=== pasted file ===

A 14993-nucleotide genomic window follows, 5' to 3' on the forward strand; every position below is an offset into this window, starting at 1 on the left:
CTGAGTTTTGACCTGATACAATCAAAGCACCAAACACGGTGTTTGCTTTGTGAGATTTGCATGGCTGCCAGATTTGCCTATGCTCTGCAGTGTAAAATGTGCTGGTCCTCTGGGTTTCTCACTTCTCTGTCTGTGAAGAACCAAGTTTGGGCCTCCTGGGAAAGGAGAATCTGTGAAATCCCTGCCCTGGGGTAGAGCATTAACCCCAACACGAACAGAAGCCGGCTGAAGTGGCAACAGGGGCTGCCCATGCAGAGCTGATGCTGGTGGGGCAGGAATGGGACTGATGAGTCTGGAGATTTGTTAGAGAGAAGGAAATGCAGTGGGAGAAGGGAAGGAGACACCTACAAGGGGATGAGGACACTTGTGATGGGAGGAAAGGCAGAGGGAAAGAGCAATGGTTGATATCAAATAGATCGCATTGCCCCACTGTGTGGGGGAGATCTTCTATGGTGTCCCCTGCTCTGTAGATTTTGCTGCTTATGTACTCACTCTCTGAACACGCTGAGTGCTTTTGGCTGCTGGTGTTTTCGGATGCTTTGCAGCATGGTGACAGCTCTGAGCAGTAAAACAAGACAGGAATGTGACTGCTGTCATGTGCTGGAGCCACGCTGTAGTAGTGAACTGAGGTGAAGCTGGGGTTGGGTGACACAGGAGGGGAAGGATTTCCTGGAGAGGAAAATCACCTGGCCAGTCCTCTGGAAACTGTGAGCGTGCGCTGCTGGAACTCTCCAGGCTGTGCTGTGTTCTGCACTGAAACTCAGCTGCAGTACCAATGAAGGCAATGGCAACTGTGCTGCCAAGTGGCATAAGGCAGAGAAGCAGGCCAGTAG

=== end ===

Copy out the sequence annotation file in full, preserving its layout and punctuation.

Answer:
A 14993-nucleotide genomic window follows, 5' to 3' on the forward strand; every position below is an offset into this window, starting at 1 on the left:
CTGAGTTTTGACCTGATACAATCAAAGCACCAAACACGGTGTTTGCTTTGTGAGATTTGCATGGCTGCCAGATTTGCCTATGCTCTGCAGTGTAAAATGTGCTGGTCCTCTGGGTTTCTCACTTCTCTGTCTGTGAAGAACCAAGTTTGGGCCTCCTGGGAAAGGAGAATCTGTGAAATCCCTGCCCTGGGGTAGAGCATTAACCCCAACACGAACAGAAGCCGGCTGAAGTGGCAACAGGGGCTGCCCATGCAGAGCTGATGCTGGTGGGGCAGGAATGGGACTGATGAGTCTGGAGATTTGTTAGAGAGAAGGAAATGCAGTGGGAGAAGGGAAGGAGACACCTACAAGGGGATGAGGACACTTGTGATGGGAGGAAAGGCAGAGGGAAAGAGCAATGGTTGATATCAAATAGATCGCATTGCCCCACTGTGTGGGGGAGATCTTCTATGGTGTCCCCTGCTCTGTAGATTTTGCTGCTTATGTACTCACTCTCTGAACACGCTGAGTGCTTTTGGCTGCTGGTGTTTTCGGATGCTTTGCAGCATGGTGACAGCTCTGAGCAGTAAAACAAGACAGGAATGTGACTGCTGTCATGTGCTGGAGCCACGCTGTAGTAGTGAACTGAGGTGAAGCTGGGGTTGGGTGACACAGGAGGGGAAGGATTTCCTGGAGAGGAAAATCACCTGGCCAGTCCTCTGGAAACTGTGAGCGTGCGCTGCTGGAACTCTCCAGGCTGTGCTGTGTTCTGCACTGAAACTCAGCTGCAGTACCAATGAAGGCAATGGCAACTGTGCTGCCAAGTGGCATAAGGCAGAGAAGCAGGCCAGTAG